Towards sustainable reductions in indoor air pollution exposure in poor countries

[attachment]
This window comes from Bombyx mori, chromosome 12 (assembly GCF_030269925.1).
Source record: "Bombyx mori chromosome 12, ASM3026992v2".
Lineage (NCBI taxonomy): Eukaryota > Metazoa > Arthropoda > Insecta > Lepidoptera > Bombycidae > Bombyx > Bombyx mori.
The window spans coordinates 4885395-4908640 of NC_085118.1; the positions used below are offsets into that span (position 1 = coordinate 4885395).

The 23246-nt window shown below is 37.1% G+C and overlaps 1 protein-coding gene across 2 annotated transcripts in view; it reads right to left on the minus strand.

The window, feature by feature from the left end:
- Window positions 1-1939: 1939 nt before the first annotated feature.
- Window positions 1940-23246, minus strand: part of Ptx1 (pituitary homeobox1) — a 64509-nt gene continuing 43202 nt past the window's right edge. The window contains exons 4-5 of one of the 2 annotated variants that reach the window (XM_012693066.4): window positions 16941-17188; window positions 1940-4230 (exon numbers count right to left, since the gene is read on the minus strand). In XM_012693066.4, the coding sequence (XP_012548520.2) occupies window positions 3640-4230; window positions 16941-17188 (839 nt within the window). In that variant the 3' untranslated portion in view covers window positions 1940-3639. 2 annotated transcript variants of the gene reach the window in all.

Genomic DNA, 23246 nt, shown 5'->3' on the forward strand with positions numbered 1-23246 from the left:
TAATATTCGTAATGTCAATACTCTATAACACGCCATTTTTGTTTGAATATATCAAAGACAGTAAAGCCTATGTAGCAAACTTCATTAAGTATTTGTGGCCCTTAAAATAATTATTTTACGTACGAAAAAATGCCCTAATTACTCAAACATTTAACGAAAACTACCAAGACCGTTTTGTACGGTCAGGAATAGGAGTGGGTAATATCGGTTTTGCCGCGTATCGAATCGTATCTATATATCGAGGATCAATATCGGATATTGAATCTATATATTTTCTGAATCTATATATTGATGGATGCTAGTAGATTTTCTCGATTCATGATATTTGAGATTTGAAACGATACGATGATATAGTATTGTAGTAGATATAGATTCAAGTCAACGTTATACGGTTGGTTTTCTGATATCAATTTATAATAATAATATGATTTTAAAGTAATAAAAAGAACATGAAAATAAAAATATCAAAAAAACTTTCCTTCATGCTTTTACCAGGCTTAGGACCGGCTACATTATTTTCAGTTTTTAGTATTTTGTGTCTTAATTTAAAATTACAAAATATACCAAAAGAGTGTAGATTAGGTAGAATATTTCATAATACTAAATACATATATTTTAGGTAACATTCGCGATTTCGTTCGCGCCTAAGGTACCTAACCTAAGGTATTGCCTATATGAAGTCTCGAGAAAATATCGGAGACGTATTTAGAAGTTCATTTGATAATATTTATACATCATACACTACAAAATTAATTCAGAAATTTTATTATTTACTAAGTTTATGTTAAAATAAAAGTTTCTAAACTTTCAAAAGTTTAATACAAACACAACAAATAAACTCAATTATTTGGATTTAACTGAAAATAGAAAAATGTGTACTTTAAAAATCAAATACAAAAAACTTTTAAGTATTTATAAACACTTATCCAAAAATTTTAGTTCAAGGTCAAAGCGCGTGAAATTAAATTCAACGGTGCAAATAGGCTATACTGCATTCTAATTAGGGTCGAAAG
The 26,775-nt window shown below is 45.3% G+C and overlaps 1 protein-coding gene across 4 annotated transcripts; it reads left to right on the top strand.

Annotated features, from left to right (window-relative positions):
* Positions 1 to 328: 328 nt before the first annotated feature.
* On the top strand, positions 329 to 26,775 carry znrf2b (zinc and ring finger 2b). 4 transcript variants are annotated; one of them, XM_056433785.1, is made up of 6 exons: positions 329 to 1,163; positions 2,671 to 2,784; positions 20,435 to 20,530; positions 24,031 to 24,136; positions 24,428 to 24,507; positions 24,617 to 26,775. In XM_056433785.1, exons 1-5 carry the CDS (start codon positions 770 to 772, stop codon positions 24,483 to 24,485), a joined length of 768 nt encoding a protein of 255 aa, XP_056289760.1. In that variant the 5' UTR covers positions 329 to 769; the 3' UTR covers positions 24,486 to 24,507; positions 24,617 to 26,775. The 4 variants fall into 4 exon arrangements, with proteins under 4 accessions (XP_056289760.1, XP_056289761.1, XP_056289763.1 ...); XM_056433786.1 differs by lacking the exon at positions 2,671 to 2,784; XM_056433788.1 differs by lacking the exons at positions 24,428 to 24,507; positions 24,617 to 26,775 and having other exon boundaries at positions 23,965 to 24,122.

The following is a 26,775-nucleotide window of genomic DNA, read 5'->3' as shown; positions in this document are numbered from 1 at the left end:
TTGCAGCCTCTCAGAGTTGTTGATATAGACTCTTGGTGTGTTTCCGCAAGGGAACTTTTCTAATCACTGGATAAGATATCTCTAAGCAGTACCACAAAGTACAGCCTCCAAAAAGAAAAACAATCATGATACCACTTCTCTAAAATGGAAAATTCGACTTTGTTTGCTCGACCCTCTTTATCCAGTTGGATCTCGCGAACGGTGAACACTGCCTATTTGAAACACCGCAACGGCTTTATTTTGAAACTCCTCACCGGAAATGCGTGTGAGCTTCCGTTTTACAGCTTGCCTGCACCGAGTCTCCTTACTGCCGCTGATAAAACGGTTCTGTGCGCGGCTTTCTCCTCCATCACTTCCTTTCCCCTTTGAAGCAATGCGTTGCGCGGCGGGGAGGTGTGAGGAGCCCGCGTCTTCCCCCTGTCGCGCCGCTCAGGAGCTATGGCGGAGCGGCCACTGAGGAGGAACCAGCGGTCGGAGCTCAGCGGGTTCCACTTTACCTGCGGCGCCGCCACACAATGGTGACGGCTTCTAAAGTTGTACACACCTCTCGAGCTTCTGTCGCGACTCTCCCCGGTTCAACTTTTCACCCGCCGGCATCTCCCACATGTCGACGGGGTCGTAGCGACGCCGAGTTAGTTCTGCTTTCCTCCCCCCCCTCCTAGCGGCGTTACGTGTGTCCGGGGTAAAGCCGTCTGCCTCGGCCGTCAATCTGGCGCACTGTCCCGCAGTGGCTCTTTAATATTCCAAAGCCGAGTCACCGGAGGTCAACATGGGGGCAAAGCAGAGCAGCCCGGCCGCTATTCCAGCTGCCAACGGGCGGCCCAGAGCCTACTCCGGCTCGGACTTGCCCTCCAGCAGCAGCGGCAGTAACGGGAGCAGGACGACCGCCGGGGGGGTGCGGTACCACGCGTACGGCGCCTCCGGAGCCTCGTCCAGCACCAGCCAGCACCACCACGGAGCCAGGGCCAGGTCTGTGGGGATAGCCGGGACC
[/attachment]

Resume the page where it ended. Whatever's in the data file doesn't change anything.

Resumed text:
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Introduction: Indoor air pollution from use of biomass fuels in developing countries accounts for 1.6 million deaths and 2.6% of global burden of disease (WHO 2002). Reducing this exposure among poor, vulnerable populations is a public health priority. Although a range of options such as improved stoves and cleaner fuels are available, one of the greatest policy challenges is to achieve widespread uptake by poor families of interventions that are effective and meet everyday needs. This paper describes the evaluation of the initial phase of a programme designed to achieve this goal through adoption of locally appropriate technologies and financing through micro-credit. Methods: Thirty homes with young children in each of three poor communities all mainly dependent on biomass were selected, a peri-urban community in Kenya, internally displaced persons in Sudan, and a village in northern central Nepal. Surveys were carried out twice prior to intervention (dry and wet seasons), and twice following interventions (final surveys currently underway). Information was collected on household, fuel use and socio-economic factors, 24-hour kitchen respirable particulates (PMresp), 24-hour continuous (1 minute intervals) kitchen CO co-located with PM, and 24 hour continuous CO exposure for the woman cook. Results: Interventions selected were (a) Sudan: LPG cookers (b) Kenya: ceramic stove with hood/flue and improved ventilation (c) Nepal: hood/flue with improved insulation of dry-stone walled homes. Baseline (round-1) levels of 24-hour mean PMresp were high: Sudan 980 ƒÄg/m3, Kenya 650 ƒÄg/m3, Nepal 1260 ƒÄg/m3. Local micro-credit arrangements have been particularly successful in Sudan thus far, with much larger numbers of homes adopting LPG than expected at this stage. Crucially, although poor, households have made an almost total change from biomass to the use of LPG. Preliminary results available from wet season surveys in Sudan show reductions in kitchen pollution and women's exposure (Table), (statistically significant). Discussion: This first phase is establishing, through community participation, interventions that should be effective, acceptable and affordable. Initial results are encouraging. Findings on completion of this evaluation will be used to promote much wider uptake through a process involving market assessment, awareness raising, business development and partnerships with credit institutions, with ongoing evaluation.